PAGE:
U.S. Sexually Transmitted Diseases is at an Epidemic Level: CDC

U.S. Sexually Transmitted Diseases is at an Epidemic Level: CDC

Sexually transmitted diseases have increased to epidemic rates in the U.S., according to the federal Centers for Disease Control and Prevention. Chlamydia, the most common infection in the country, has risen to record levels of infected people as well.

Reported cases of chlamydia, gonorrhea and syphilis all increased last year. While chlamydia rates dropped in 2013, it spiked to 1.4 million — or 456 cases per 100,000 — which was the highest number of annual cases of any condition ever reported to the CDC.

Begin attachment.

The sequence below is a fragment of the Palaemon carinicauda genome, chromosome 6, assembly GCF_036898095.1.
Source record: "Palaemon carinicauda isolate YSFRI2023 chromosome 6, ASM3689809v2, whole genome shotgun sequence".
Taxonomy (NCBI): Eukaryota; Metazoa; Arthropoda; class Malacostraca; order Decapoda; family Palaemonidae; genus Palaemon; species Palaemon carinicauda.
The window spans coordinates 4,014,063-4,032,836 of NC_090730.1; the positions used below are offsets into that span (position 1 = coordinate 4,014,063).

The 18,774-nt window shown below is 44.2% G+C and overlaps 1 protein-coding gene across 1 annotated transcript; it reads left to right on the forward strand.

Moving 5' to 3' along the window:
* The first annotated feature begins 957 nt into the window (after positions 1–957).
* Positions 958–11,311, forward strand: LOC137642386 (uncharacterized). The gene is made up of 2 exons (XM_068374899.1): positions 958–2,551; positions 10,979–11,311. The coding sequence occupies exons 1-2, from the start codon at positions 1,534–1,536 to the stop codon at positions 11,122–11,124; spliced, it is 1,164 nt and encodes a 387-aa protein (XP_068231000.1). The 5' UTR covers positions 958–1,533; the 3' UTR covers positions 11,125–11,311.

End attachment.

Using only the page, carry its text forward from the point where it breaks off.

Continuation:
STD’s fall under a broad category as defined by the CDC, including measles, chickenpox and tuberculosis. There’re more than 70 in total.

“America’s worsening STD epidemic is a clear call for better diagnosis, treatment, and prevention,” said the CDC’s Dr. Jonathan Mermin.

The majority of gonorrhea and chlamydia infections were in 15- to 24-year-olds, an ongoing trend. They often have no symptoms, and while sexually active people should be screened yearly, many don’t bother and infections go untreated, the CDC said.

Gonorrhea cases totaled 350,062, up 5 percent from 2013, and the most contagious forms of syphilis jumped 15 percent to 20,000.

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